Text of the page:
I’ve broken the law. I’m not a robber. I’ve never hurt anyone. But on a trip to Paris I did break the law. I took pictures of the Eiffel Tower at night during its spectacular light show. Then I published them on Facebook.
I’m not going to jail. At least I hope not. But technically I did break the law.
That’s because, as Snopes explains it, “Distributing photographs of the night-lit Eiffel Tower is a violation of the artist’s copyright.”
The tower itself is in the public domain. Daytime photos are fine. No problem with snapping all the shots you would like. But the dazzling light show presented multiple times every night is legally owned and copyrighted by lighting engineer Pierre Bideau.
The website of Société d’Exploitation de la Tour Eiffel – the company that owns and operates the tower – specifically states, “The views from the Eiffel Tower are rights-free. Permission and rights must be obtained from the Société d’Exploitation de la Tour Eiffel for the publication of photographs of the illuminated Eiffel Tower.”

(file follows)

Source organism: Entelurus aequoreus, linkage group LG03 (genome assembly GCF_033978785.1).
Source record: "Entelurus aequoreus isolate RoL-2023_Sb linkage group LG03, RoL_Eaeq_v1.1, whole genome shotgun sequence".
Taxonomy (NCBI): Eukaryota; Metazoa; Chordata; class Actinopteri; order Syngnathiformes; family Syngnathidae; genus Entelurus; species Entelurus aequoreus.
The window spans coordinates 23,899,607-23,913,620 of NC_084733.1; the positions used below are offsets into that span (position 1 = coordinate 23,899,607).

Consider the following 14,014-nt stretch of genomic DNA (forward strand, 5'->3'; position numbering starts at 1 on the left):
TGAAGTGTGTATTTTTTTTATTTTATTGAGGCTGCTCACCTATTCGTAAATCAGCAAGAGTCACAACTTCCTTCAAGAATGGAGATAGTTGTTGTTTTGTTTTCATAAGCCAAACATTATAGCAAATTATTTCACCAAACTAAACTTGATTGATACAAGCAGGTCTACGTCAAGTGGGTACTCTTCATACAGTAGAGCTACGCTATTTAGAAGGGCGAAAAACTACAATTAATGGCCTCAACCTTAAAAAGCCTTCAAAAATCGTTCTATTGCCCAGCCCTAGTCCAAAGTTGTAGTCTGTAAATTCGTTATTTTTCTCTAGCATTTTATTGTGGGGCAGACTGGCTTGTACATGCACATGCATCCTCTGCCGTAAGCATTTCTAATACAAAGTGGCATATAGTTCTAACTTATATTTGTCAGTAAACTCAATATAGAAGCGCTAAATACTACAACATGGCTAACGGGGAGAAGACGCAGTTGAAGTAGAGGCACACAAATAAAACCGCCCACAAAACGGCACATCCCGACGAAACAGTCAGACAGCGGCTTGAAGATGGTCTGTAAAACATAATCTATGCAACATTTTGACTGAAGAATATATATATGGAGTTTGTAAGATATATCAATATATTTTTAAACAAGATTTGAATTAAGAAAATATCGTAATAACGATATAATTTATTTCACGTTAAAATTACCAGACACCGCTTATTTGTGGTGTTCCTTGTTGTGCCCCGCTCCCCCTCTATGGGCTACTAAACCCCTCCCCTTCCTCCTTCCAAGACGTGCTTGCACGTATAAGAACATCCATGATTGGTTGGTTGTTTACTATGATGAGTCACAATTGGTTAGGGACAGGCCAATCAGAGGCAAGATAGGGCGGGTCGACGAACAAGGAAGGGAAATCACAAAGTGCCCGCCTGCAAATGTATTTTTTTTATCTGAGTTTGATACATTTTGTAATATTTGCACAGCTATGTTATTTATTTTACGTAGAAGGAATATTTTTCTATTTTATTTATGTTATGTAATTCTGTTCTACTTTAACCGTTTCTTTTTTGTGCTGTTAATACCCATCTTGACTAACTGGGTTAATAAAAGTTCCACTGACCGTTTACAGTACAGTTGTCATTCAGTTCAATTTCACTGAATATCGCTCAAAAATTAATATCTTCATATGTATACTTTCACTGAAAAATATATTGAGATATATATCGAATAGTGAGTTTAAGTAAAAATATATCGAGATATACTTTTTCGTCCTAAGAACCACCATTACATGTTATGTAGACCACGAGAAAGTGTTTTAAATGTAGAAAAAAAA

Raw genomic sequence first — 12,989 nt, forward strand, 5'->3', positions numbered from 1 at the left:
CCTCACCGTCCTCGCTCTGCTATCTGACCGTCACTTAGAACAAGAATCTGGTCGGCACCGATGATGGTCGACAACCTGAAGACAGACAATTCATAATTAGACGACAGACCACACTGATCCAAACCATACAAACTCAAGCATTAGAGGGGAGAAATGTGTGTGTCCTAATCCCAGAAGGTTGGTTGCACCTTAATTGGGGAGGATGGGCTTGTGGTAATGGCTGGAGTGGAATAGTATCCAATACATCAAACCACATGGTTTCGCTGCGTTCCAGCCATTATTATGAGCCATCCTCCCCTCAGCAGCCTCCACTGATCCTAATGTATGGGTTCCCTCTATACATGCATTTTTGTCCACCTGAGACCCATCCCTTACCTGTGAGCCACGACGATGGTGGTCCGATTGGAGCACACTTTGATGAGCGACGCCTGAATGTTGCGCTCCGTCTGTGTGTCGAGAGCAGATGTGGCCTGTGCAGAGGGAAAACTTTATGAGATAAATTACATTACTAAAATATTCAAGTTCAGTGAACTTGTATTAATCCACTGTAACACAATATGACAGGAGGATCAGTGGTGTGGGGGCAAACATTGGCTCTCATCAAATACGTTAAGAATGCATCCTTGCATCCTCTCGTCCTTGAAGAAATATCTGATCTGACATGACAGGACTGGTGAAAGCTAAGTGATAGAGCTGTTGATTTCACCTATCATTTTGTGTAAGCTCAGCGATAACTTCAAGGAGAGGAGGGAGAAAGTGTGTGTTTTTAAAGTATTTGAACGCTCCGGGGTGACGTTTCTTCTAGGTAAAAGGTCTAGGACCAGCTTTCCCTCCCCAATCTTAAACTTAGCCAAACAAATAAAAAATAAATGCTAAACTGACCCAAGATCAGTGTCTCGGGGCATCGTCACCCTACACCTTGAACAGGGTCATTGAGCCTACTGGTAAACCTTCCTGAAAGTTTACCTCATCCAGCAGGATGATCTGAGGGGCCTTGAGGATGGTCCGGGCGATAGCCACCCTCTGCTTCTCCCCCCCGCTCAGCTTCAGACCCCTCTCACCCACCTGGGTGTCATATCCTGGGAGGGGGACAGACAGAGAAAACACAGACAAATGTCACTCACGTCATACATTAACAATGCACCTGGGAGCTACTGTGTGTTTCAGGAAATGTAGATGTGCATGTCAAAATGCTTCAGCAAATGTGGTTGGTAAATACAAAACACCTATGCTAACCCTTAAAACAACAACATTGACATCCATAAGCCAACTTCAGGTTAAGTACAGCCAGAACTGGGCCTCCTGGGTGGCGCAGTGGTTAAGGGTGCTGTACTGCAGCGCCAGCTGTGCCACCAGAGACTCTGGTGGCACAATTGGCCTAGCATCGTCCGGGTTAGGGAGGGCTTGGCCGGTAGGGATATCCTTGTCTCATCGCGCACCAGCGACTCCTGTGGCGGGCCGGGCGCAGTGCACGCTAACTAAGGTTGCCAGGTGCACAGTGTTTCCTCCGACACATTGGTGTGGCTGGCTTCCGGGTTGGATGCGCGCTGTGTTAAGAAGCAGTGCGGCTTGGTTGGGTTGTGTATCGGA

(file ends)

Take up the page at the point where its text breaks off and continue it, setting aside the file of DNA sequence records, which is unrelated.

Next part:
Now, just so you know, no one has ever been prosecuted for taking nighttime shots of the Tower’s light show. The potential problem comes from publishing the pictures. Even then there is no record of any one being taken to court for publishing a picture of the lights.
Still, to be safe, I’m just using a daytime photo to accompany this article.